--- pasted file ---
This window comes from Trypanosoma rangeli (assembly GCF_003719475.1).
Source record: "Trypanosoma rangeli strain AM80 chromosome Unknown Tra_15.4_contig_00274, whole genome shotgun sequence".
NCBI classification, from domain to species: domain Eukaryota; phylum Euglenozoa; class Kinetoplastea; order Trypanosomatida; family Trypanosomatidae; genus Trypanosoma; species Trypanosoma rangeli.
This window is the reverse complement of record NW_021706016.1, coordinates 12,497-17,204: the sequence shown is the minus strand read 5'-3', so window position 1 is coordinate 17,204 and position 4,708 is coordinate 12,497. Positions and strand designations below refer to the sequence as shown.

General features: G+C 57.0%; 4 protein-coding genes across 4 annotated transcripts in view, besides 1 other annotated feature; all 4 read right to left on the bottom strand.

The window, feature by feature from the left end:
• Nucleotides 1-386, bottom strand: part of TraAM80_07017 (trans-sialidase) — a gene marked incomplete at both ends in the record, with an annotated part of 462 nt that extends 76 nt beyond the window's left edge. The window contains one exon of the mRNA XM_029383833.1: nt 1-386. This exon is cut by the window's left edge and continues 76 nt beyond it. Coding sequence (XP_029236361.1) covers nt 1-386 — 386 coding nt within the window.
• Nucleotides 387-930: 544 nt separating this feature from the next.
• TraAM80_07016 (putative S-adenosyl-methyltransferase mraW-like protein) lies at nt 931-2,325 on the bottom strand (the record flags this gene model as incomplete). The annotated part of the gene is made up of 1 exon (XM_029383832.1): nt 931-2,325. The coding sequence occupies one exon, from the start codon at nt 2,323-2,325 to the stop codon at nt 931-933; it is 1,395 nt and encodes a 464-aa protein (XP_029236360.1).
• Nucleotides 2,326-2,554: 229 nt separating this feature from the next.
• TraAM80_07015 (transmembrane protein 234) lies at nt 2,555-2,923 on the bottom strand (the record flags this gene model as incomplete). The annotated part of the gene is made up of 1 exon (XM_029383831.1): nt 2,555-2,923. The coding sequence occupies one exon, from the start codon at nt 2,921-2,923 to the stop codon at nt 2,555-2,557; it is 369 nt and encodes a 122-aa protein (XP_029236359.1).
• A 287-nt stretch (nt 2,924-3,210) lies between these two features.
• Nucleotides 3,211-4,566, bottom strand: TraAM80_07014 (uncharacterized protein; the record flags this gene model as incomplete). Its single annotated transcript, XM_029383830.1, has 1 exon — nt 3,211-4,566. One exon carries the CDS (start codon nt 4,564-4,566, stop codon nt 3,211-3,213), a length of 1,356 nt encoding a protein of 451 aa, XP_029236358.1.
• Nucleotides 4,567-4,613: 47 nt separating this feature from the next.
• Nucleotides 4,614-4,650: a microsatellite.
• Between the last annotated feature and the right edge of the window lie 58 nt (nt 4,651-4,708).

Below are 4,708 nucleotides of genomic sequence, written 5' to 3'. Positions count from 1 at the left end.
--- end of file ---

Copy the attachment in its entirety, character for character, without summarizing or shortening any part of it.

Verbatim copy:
This window comes from Trypanosoma rangeli (assembly GCF_003719475.1).
Source record: "Trypanosoma rangeli strain AM80 chromosome Unknown Tra_15.4_contig_00274, whole genome shotgun sequence".
NCBI classification, from domain to species: domain Eukaryota; phylum Euglenozoa; class Kinetoplastea; order Trypanosomatida; family Trypanosomatidae; genus Trypanosoma; species Trypanosoma rangeli.
This window is the reverse complement of record NW_021706016.1, coordinates 12,497-17,204: the sequence shown is the minus strand read 5'-3', so window position 1 is coordinate 17,204 and position 4,708 is coordinate 12,497. Positions and strand designations below refer to the sequence as shown.

General features: G+C 57.0%; 4 protein-coding genes across 4 annotated transcripts in view, besides 1 other annotated feature; all 4 read right to left on the bottom strand.

The window, feature by feature from the left end:
• Nucleotides 1-386, bottom strand: part of TraAM80_07017 (trans-sialidase) — a gene marked incomplete at both ends in the record, with an annotated part of 462 nt that extends 76 nt beyond the window's left edge. The window contains one exon of the mRNA XM_029383833.1: nt 1-386. This exon is cut by the window's left edge and continues 76 nt beyond it. Coding sequence (XP_029236361.1) covers nt 1-386 — 386 coding nt within the window.
• Nucleotides 387-930: 544 nt separating this feature from the next.
• TraAM80_07016 (putative S-adenosyl-methyltransferase mraW-like protein) lies at nt 931-2,325 on the bottom strand (the record flags this gene model as incomplete). The annotated part of the gene is made up of 1 exon (XM_029383832.1): nt 931-2,325. The coding sequence occupies one exon, from the start codon at nt 2,323-2,325 to the stop codon at nt 931-933; it is 1,395 nt and encodes a 464-aa protein (XP_029236360.1).
• Nucleotides 2,326-2,554: 229 nt separating this feature from the next.
• TraAM80_07015 (transmembrane protein 234) lies at nt 2,555-2,923 on the bottom strand (the record flags this gene model as incomplete). The annotated part of the gene is made up of 1 exon (XM_029383831.1): nt 2,555-2,923. The coding sequence occupies one exon, from the start codon at nt 2,921-2,923 to the stop codon at nt 2,555-2,557; it is 369 nt and encodes a 122-aa protein (XP_029236359.1).
• A 287-nt stretch (nt 2,924-3,210) lies between these two features.
• Nucleotides 3,211-4,566, bottom strand: TraAM80_07014 (uncharacterized protein; the record flags this gene model as incomplete). Its single annotated transcript, XM_029383830.1, has 1 exon — nt 3,211-4,566. One exon carries the CDS (start codon nt 4,564-4,566, stop codon nt 3,211-3,213), a length of 1,356 nt encoding a protein of 451 aa, XP_029236358.1.
• Nucleotides 4,567-4,613: 47 nt separating this feature from the next.
• Nucleotides 4,614-4,650: a microsatellite.
• Between the last annotated feature and the right edge of the window lie 58 nt (nt 4,651-4,708).

Below are 4,708 nucleotides of genomic sequence, written 5' to 3'. Positions count from 1 at the left end.